Production Process:- In assembly line industries, product layout is better, in job order or intermittent manufacturing, process layout is desirable. Type of Machinery:- General purpose machines are often arranged as per process layout whereas special purpose machines are arranged as per product layout. Repairs and Maintenance :- Machines should be so arranged that adequate space is available between them for movement of equipment and people requires for repairing the machines. Human Needs:- Adequate arrangements should be made for clock room, washroom ,lockers, drinking water, toilets and other employee facilities area. Plant Environment :- Heat, light, noise, ventilation and other aspects should be duly considered in layout planning. Types Of Layout 1. Product Layout Product layout is also called flow-shop layout or straight line layout. It involves the arrangement of equipments according to the progressive steps by which a product is made. Raw materials are fed continuously into the first machine and thereafter it passes through the subsequent operations rapidly while the finished products are coming out from the last one. Flow shops produce high-volume, highly standardized products that require highly standardized, repetitive processes. Eg. In a paper mill, bamboos are fed into the machine at one end and paper comes out at the other end. 2. Process Layout Process layouts are found primarily in job shops, or firms that produce customized, low-volume products that may require different processing requirements and sequences of operations. Process layouts are facility configurations in which operations of a similar nature or function are grouped together. As such, they occasionally are referred to as functional layouts. Their purpose is to process goods or provide services that involve a variety of processing requirements. A manufacturing example would be a machine shop. A machine shop generally has separate departments where general-purpose machines are grouped together by function (e.g., milling, grinding, drilling, hydraulic presses, and lathes). Therefore, facilities that are configured according to individual functions or processes have a process layout. This type of layout gives the firm the flexibility needed to handle a variety of routes and process requirements. Services that utilize process layouts include hospitals, banks, auto repair, libraries and universities. 3. Fixed Position Layout A fixed-position layout is appropriate for a product that is too large or too heavy to move. In this type of layout, major product being produced is fixed at one location. Equipment, labour etc are moved to that location. All facilities are brought and arranged around one work centre. Fixed-position layout examples include construction (e.g., buildings, dams, and electric or nuclear power plants), shipbuilding, aircraft, aerospace, farming, drilling for oil, home repair, and automated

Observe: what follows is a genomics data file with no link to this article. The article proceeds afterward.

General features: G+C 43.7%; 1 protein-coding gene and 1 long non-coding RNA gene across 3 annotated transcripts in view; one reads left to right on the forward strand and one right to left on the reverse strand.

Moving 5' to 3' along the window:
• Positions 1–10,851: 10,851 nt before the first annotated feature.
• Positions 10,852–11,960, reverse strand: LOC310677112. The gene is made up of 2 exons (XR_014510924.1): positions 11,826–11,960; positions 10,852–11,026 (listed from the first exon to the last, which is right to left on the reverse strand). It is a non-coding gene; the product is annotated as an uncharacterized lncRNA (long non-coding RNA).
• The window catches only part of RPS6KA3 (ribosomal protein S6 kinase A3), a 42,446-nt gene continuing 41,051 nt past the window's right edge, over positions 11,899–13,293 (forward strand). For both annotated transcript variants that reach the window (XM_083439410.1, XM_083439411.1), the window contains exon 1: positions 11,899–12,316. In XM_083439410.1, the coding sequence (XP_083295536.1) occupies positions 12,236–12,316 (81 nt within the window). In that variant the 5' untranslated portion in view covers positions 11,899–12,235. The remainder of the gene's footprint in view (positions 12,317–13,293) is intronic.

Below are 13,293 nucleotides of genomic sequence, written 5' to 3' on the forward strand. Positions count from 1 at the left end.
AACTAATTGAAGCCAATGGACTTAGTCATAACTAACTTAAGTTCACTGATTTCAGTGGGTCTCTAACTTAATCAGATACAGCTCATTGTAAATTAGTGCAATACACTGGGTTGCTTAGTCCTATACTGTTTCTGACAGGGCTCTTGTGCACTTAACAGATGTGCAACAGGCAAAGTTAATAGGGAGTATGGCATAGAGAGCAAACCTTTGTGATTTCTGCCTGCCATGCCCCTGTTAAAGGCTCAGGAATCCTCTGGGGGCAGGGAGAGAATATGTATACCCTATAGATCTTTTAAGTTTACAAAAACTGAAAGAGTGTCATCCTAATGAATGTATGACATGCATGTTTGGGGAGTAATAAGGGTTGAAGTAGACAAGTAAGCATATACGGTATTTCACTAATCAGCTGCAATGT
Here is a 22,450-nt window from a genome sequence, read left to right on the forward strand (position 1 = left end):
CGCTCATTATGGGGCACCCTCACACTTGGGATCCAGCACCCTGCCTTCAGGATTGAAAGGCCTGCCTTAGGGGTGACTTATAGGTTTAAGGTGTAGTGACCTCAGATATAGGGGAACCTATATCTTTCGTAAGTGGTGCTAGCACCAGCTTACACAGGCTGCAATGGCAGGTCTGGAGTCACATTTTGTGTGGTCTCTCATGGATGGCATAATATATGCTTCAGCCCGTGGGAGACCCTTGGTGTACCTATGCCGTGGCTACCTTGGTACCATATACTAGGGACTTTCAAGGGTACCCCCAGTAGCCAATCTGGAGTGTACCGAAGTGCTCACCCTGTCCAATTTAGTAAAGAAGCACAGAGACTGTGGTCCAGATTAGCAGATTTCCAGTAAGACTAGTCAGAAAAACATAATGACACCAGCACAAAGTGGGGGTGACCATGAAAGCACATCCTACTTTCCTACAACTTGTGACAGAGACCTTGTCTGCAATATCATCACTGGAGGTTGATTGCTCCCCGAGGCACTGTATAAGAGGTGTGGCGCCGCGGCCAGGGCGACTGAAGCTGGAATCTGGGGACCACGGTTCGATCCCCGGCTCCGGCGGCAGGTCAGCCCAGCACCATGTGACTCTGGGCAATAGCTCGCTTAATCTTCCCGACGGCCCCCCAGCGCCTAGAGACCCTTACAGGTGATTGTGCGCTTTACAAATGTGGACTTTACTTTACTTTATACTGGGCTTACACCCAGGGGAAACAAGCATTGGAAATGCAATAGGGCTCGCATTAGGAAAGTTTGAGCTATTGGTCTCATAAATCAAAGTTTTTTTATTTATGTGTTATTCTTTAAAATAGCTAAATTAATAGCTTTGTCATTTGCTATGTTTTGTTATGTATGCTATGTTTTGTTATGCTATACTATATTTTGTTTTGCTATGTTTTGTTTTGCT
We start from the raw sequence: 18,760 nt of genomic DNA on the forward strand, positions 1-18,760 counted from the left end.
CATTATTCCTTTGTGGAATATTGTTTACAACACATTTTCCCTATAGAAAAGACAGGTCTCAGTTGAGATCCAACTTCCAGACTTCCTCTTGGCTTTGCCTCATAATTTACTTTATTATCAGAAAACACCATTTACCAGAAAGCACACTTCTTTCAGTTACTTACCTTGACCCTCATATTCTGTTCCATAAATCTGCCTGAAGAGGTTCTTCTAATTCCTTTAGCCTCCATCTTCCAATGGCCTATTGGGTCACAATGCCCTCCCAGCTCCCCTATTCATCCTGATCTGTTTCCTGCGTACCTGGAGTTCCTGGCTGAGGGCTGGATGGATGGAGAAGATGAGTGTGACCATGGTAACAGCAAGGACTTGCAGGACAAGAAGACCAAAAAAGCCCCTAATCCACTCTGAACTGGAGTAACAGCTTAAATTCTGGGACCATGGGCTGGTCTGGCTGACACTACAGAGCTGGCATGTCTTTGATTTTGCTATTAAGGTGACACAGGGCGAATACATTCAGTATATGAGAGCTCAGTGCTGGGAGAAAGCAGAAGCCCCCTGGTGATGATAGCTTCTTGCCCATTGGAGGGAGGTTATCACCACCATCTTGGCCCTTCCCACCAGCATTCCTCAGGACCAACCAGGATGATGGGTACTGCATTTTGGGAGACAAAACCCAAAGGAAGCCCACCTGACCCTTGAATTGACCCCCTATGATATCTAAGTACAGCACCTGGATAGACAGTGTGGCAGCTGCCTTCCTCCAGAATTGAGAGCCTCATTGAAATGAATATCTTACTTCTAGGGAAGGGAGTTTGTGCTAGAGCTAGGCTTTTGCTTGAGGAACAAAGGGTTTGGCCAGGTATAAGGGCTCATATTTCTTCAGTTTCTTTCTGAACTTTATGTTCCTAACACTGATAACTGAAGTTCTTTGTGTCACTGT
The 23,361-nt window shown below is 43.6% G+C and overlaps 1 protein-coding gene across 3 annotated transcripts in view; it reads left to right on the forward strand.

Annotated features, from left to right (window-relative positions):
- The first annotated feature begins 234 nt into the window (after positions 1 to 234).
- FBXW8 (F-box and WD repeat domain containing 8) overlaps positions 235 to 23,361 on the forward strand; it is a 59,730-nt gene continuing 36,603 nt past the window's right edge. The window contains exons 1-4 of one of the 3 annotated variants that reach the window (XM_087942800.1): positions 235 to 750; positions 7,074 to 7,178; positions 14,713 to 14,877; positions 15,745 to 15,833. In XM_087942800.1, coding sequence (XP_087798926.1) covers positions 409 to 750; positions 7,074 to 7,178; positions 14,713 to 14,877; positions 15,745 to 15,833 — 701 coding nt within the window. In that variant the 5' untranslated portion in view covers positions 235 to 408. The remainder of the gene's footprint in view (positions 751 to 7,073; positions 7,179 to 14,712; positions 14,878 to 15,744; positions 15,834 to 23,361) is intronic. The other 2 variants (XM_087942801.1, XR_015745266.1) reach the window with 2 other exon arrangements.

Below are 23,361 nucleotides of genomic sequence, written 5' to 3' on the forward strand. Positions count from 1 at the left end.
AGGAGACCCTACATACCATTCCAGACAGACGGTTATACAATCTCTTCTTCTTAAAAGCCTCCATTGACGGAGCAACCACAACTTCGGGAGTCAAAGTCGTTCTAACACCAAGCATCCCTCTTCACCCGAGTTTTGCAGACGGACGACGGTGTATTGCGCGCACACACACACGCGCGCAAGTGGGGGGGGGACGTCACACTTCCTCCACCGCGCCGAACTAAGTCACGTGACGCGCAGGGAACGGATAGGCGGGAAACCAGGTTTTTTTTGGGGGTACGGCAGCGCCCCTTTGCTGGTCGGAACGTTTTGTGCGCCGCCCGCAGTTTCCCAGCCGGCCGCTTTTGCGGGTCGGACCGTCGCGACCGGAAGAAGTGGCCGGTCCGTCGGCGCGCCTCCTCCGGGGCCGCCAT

car washes. In order to make this work, required resources must be portable so that they can be taken to the job for "on the spot" performance. 4. Group Technology/Cellular Layout Group Technology layout involves grouping machines to cells to work on products that have similar processing requirements. Here processes are grouped into cells using a technique known as group technology (GT). Group technology involves identifying parts with similar design characteristics (size, shape, and function) and similar process characteristics (type of processing required, available machinery that performs this type of process, and processing sequence). The processing equipment required for a particular product family are grouped together and placed in a manufacturing cell. The cells become, in effect, miniature versions of product layouts. The cells may have movements of parts between machines via conveyors or have a flow line connected by a conveyor. This type of layout is used when various products have to be produced in medium to large quantities. 5. Combination Layout Many situations call for a mixture of the three main layout types. These mixtures are commonly called combination or hybrid layouts. For example, one firm may utilize a process layout for the majority of its process along with an assembly in one area. Alternatively, a firm may utilize a fixed-position layout for the assembly of its final product, but use assembly lines to produce the components and subassemblies that make up the final product (e.g. aircraft).